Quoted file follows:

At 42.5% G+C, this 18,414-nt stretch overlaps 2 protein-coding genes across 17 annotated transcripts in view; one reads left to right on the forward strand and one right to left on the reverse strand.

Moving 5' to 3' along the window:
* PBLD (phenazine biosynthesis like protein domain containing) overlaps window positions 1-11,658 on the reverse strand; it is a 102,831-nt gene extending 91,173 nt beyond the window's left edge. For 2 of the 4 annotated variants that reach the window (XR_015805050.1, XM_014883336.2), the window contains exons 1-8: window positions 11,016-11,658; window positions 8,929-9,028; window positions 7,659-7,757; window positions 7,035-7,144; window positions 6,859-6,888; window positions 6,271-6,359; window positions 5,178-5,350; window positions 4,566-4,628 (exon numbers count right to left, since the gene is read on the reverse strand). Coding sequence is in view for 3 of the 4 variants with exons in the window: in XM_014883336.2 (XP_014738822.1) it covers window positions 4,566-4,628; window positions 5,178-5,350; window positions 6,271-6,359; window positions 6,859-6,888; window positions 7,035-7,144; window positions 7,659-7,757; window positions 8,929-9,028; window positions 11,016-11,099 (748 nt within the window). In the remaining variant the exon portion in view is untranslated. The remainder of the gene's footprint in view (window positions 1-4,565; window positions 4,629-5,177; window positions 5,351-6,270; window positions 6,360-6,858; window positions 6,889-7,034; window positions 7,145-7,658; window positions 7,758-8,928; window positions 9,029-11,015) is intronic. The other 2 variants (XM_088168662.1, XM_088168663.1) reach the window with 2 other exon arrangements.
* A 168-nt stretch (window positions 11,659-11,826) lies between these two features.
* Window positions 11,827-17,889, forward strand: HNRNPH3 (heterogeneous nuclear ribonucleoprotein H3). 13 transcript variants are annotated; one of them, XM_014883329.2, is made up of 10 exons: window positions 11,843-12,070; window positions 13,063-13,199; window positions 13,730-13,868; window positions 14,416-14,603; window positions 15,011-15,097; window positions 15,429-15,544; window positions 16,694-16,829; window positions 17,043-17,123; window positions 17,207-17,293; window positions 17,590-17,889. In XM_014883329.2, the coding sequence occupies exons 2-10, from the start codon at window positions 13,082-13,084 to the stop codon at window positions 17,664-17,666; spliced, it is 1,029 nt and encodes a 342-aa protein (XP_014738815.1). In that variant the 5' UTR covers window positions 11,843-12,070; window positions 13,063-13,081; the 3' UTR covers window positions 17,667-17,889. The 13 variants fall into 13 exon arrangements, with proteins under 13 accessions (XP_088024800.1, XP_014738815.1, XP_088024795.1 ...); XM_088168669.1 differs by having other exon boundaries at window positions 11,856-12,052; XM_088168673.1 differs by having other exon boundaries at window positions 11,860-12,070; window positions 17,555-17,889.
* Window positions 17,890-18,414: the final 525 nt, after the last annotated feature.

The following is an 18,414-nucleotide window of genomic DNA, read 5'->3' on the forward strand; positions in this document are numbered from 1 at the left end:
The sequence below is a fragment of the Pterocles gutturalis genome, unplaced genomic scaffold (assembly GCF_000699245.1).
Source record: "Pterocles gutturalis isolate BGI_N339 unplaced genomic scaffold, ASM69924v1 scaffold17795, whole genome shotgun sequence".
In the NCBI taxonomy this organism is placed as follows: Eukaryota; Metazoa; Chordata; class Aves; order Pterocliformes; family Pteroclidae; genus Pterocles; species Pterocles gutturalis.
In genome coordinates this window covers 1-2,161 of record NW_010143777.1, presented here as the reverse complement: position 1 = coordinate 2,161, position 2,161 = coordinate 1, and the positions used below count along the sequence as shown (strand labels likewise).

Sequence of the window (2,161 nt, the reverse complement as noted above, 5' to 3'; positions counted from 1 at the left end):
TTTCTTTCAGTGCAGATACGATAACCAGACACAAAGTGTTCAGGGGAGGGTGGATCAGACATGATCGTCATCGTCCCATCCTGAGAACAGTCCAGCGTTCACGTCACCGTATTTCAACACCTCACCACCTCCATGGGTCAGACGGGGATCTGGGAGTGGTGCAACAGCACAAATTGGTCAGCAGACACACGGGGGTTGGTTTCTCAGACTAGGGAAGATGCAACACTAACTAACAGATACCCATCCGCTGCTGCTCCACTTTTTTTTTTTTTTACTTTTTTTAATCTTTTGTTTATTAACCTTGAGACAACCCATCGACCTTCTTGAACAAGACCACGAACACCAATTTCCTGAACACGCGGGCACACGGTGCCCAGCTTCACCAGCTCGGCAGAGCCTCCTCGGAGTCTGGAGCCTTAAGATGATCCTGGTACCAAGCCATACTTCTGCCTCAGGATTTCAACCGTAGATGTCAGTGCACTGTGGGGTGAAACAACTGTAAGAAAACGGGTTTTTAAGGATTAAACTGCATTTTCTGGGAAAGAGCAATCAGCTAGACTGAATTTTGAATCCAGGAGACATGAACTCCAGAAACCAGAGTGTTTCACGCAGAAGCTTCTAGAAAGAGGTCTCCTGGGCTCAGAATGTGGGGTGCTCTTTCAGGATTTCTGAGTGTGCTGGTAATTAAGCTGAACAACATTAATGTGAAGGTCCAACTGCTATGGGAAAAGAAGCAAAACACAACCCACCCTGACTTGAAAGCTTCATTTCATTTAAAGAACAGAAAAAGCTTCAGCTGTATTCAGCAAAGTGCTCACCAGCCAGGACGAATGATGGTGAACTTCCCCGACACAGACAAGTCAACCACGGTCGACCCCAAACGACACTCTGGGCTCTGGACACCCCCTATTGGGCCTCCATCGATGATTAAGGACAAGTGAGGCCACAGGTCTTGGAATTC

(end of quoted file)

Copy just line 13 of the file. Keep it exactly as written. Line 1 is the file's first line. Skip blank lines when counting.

TTTCTTTCAGTGCAGATACGATAACCAGACACAAAGTGTTCAGGGGAGGGTGGATCAGACATGATCGTCATCGTCCCATCCTGAGAACAGTCCAGCGTTCACGTCACCGTATTTCAACACCTCACCACCTCCATGGGTCAGACGGGGATCTGGGAGTGGTGCAACAGCACAAATTGGTCAGCAGACACACGGGGGTTGGTTTCTCAGACTAGGGAAGATGCAACACTAACTAACAGATACCCATCCGCTGCTGCTCCACTTTTTTTTTTTTTTACTTTTTTTAATCTTTTGTTTATTAACCTTGAGACAACCCATCGACCTTCTTGAACAAGACCACGAACACCAATTTCCTGAACACGCGGGCACACGGTGCCCAGCTTCACCAGCTCGGCAGAGCCTCCTCGGAGTCTGGAGCCTTAAGATGATCCTGGTACCAAGCCATACTTCTGCCTCAGGATTTCAACCGTAGATGTCAGTGCACTGTGGGGTGAAACAACTGTAAGAAAACGGGTTTTTAAGGATTAAACTGCATTTTCTGGGAAAGAGCAATCAGCTAGACTGAATTTTGAATCCAGGAGACATGAACTCCAGAAACCAGAGTGTTTCACGCAGAAGCTTCTAGAAAGAGGTCTCCTGGGCTCAGAATGTGGGGTGCTCTTTCAGGATTTCTGAGTGTGCTGGTAATTAAGCTGAACAACATTAATGTGAAGGTCCAACTGCTATGGGAAAAGAAGCAAAACACAACCCACCCTGACTTGAAAGCTTCATTTCATTTAAAGAACAGAAAAAGCTTCAGCTGTATTCAGCAAAGTGCTCACCAGCCAGGACGAATGATGGTGAACTTCCCCGACACAGACAAGTCAACCACGGTCGACCCCAAACGACACTCTGGGCTCTGGACACCCCCTATTGGGCCTCCATCGATGATTAAGGACAAGTGAGGCCACAGGTCTTGGAATTC